The Germans are renowned for doing light weight bike componentry and frames, and what better place to showcase them than at Eurobike 2012. Here's our pick of the bunch.
AX-Lightness and Engage offer sub 11lb bike
AX-Lightness and its Asia-built subsidiary, Engage, have offered separate plethoras of feathery carbon fiber components and road frames in the past. But this year's Eurobike show saw the German composites specialists showcasing two complete builds for the ultimate in anti-gravity exotica.
AX-Lightness claims its made-in-Germany Vial road frame weighs just 745g for a medium yet still delivers enviable stiffness thanks to its extra-wide BB386 EVO bottom bracket shell and correspondingly wide, rectangular-profile tubing, tapered front end and asymmetrical rear end.
The bike is fitted with the company's own 3000 brake calipers, Morpheus crankset, Daedalus seatpost, 42mm-deep carbon tubulars and saddle – all in carbon fiber, of course. Claimed weight is just 4.9kg (10.8lb) without pedals or (supposedly) sacrificed everyday durability. Not surprisingly, that sort of boasting power will cost you – suggested retail price is €9,467.
The new Clade e11 features many of the Vial's selling points
Engage offers similar performance at more reasonable prices, showcased with the Clade e11 frameset and €2,480 asking price. The overall shape and features (such as the tapered front end and BB386 EVO bottom bracket) are carried over from the AX-Lightness version but the more mass manufacturing-friendly construction methods boost claimed weight to 795g.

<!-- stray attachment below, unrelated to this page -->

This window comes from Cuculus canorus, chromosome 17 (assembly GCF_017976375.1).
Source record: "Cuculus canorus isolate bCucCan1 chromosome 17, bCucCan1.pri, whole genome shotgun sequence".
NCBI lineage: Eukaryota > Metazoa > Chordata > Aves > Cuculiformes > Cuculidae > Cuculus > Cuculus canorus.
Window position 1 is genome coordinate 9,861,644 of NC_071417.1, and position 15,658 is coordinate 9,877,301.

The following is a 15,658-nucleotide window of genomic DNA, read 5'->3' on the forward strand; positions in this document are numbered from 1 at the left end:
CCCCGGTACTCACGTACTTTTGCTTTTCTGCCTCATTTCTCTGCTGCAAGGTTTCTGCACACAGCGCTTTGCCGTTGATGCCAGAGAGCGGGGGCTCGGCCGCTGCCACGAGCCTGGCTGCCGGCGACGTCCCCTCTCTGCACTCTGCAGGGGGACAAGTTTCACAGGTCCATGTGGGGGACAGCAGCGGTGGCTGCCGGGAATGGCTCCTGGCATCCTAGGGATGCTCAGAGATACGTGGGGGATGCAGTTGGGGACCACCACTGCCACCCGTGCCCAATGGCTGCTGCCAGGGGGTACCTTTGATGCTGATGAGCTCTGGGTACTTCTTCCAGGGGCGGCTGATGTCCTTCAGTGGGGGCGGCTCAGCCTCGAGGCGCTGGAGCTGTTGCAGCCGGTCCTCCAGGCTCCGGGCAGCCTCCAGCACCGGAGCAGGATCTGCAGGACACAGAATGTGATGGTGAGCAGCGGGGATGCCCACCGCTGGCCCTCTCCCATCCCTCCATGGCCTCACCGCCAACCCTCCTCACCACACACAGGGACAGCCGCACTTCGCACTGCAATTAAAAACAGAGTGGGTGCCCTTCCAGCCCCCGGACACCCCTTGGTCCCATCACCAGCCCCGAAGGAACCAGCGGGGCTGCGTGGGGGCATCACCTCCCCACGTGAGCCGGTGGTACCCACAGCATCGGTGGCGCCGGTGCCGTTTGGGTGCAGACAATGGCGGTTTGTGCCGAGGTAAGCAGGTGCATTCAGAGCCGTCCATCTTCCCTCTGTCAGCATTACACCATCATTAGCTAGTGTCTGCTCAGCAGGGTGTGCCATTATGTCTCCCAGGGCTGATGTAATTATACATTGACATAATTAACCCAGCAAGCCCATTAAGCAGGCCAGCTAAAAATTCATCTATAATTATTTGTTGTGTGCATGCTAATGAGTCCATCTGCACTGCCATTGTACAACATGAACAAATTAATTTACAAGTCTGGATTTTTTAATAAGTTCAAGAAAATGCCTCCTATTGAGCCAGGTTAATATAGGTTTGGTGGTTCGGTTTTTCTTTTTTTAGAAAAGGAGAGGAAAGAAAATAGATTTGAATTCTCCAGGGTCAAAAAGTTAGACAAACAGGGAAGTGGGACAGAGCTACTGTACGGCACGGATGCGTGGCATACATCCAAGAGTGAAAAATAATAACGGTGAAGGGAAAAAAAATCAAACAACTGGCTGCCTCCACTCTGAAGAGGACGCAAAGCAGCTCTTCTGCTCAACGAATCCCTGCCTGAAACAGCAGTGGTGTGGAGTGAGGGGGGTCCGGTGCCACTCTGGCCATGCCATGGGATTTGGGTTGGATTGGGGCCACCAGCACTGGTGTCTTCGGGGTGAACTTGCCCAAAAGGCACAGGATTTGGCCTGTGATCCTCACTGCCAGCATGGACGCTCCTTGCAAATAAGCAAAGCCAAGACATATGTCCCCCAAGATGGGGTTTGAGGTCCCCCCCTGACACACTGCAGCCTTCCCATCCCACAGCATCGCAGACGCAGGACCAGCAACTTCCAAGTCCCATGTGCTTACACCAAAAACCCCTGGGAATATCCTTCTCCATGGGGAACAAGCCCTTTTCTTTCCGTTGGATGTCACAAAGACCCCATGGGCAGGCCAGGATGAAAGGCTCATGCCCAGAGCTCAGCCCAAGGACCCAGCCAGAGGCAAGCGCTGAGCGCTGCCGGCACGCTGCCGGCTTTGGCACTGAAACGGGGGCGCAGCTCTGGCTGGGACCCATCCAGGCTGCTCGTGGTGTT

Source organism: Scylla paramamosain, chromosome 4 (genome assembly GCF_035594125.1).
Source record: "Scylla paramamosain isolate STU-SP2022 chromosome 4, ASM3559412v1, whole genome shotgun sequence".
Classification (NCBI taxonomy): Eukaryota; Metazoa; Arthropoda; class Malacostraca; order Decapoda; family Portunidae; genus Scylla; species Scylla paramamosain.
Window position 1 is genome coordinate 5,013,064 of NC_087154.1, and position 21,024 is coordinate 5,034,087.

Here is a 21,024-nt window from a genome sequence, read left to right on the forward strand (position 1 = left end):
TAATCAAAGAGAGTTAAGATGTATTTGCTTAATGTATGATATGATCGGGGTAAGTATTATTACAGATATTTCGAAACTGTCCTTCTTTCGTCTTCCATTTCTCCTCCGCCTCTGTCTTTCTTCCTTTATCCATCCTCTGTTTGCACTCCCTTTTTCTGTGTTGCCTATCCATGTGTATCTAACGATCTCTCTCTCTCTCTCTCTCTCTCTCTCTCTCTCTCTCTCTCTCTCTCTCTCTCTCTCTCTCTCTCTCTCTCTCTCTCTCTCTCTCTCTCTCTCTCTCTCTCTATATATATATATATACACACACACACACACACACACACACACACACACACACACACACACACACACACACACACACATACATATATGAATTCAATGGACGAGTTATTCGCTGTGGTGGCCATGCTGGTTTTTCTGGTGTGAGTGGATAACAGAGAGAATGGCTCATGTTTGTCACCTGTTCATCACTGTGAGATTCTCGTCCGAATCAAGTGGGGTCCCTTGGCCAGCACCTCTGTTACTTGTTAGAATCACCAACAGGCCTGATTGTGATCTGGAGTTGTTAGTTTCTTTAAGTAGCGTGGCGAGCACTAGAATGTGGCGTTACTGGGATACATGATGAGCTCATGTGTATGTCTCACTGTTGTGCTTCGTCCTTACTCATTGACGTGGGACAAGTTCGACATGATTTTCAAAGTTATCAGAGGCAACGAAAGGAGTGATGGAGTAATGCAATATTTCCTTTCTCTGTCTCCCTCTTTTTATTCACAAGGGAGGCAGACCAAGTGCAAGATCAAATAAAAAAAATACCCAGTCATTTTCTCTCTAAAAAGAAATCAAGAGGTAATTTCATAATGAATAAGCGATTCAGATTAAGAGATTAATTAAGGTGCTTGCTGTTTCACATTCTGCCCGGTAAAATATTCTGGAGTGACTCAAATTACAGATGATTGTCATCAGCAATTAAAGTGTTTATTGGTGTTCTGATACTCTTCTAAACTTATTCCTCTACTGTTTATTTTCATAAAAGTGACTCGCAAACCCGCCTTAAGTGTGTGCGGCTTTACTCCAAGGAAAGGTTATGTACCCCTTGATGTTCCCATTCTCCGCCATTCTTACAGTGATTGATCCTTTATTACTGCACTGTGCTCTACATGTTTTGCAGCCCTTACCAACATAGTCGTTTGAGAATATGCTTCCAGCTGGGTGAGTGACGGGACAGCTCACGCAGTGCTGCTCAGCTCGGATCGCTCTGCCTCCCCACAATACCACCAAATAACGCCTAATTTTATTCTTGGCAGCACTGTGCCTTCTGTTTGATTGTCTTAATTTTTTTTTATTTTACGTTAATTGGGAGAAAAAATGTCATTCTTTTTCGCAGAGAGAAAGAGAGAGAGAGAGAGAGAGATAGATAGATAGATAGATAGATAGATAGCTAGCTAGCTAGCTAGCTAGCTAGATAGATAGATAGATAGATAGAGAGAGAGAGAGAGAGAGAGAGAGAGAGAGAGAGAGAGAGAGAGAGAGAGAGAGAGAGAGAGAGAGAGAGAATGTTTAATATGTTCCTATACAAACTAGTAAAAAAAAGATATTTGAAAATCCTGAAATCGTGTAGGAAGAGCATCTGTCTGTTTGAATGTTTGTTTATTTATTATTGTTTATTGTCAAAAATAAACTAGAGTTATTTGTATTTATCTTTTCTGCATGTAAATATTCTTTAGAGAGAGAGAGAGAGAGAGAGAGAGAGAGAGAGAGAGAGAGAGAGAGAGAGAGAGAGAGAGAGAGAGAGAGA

The Engage Gavial carbon fiber brakes sport a similar design to the AX-Lightness 3000 single-pivot models, but with chunkier molded carbon fiber arms and a slightly heavier claimed weight of 130g per set. Even with manufacturing in Asia, though, the Gavials still fetch a heady €300.
German Carbon Group shows off the country's finest
The German Carbon Group conglomerate served up a smorgasbord of lightweight composite goodness.
Schmolke showed off its new oversized carbon fiber drop handlebar, which despite the larger diameter and increased stiffness is supposedly the same weight as the standard version – just 130-150g depending on size.
Meanwhile, the folks at Bike Ahead Composites touted the virtues of its molded carbon fiber mountain bike wheels, each with just six chunky hollow carbon fiber spokes, custom hubs in a multitude of fitments from Acros, and claims of outstanding stiffness and durability.
Bike Ahead will offer the new wheels in both 26in and 29in sizes, in tubular and clincher varieties. Claimed weights range from 1,169-1,379g per set.
Bike Ahead Composites' unusual six-spoked MTB wheels
Upstart company Haero Carbon arrived with two integrated aero bar models, one built around a flat TT-style base bar and another based on a more conventional set of road drops.
Both feature molded-in sockets with collet-type anchors for aero bar extensions, making for ultralight all-in-one cockpit setups for riders who prioritize gram-saving over a perfect position (adjustability is distinctly limited). Claimed weights range from 250-380g depending on configuration but prices are stratospheric, topping out at €849.
Sharing space in the booth was a company that wasn't actually German. A2J Technical Artisans – officially based in Luxembourg but with production outlets in Sweden – displayed a pair of stunningly lightly complete builds.